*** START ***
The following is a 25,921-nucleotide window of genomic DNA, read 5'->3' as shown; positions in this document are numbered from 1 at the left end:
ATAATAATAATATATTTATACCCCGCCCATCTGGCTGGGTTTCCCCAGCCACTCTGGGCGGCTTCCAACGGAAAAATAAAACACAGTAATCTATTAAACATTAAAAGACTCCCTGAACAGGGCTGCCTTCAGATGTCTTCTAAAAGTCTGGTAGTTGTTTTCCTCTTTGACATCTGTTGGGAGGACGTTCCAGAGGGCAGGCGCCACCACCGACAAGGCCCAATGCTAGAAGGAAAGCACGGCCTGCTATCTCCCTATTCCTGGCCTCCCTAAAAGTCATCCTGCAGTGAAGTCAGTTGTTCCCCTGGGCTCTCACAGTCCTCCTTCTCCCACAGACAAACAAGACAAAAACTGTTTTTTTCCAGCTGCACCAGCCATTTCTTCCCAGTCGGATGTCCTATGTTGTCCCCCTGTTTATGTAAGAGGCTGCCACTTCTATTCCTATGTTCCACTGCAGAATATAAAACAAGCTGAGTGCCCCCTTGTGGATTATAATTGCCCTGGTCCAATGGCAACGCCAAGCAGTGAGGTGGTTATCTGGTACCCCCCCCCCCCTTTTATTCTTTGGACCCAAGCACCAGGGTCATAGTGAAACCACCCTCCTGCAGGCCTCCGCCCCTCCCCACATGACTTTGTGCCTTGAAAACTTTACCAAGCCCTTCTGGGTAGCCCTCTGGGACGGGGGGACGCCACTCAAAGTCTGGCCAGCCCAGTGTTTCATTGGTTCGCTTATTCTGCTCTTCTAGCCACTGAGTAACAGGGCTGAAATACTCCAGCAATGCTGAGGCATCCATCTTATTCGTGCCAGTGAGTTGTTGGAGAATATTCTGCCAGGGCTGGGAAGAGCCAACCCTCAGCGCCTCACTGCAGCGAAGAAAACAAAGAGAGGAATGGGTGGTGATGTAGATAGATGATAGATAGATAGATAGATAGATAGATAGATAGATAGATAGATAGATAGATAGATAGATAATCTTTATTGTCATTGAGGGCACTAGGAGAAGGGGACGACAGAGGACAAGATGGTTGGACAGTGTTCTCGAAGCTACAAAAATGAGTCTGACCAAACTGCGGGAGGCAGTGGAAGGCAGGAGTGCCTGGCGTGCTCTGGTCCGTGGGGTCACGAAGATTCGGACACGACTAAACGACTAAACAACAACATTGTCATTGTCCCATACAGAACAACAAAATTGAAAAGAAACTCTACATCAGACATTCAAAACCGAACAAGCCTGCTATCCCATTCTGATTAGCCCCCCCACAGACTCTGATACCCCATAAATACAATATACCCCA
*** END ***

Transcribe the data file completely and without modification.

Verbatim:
The following is a 25,921-nucleotide window of genomic DNA, read 5'->3' as shown; positions in this document are numbered from 1 at the left end:
ATAATAATAATATATTTATACCCCGCCCATCTGGCTGGGTTTCCCCAGCCACTCTGGGCGGCTTCCAACGGAAAAATAAAACACAGTAATCTATTAAACATTAAAAGACTCCCTGAACAGGGCTGCCTTCAGATGTCTTCTAAAAGTCTGGTAGTTGTTTTCCTCTTTGACATCTGTTGGGAGGACGTTCCAGAGGGCAGGCGCCACCACCGACAAGGCCCAATGCTAGAAGGAAAGCACGGCCTGCTATCTCCCTATTCCTGGCCTCCCTAAAAGTCATCCTGCAGTGAAGTCAGTTGTTCCCCTGGGCTCTCACAGTCCTCCTTCTCCCACAGACAAACAAGACAAAAACTGTTTTTTTCCAGCTGCACCAGCCATTTCTTCCCAGTCGGATGTCCTATGTTGTCCCCCTGTTTATGTAAGAGGCTGCCACTTCTATTCCTATGTTCCACTGCAGAATATAAAACAAGCTGAGTGCCCCCTTGTGGATTATAATTGCCCTGGTCCAATGGCAACGCCAAGCAGTGAGGTGGTTATCTGGTACCCCCCCCCCCCTTTTATTCTTTGGACCCAAGCACCAGGGTCATAGTGAAACCACCCTCCTGCAGGCCTCCGCCCCTCCCCACATGACTTTGTGCCTTGAAAACTTTACCAAGCCCTTCTGGGTAGCCCTCTGGGACGGGGGGACGCCACTCAAAGTCTGGCCAGCCCAGTGTTTCATTGGTTCGCTTATTCTGCTCTTCTAGCCACTGAGTAACAGGGCTGAAATACTCCAGCAATGCTGAGGCATCCATCTTATTCGTGCCAGTGAGTTGTTGGAGAATATTCTGCCAGGGCTGGGAAGAGCCAACCCTCAGCGCCTCACTGCAGCGAAGAAAACAAAGAGAGGAATGGGTGGTGATGTAGATAGATGATAGATAGATAGATAGATAGATAGATAGATAGATAGATAGATAGATAGATAGATAGATAATCTTTATTGTCATTGAGGGCACTAGGAGAAGGGGACGACAGAGGACAAGATGGTTGGACAGTGTTCTCGAAGCTACAAAAATGAGTCTGACCAAACTGCGGGAGGCAGTGGAAGGCAGGAGTGCCTGGCGTGCTCTGGTCCGTGGGGTCACGAAGATTCGGACACGACTAAACGACTAAACAACAACATTGTCATTGTCCCATACAGAACAACAAAATTGAAAAGAAACTCTACATCAGACATTCAAAACCGAACAAGCCTGCTATCCCATTCTGATTAGCCCCCCCACAGACTCTGATACCCCATAAATACAATATACCCCA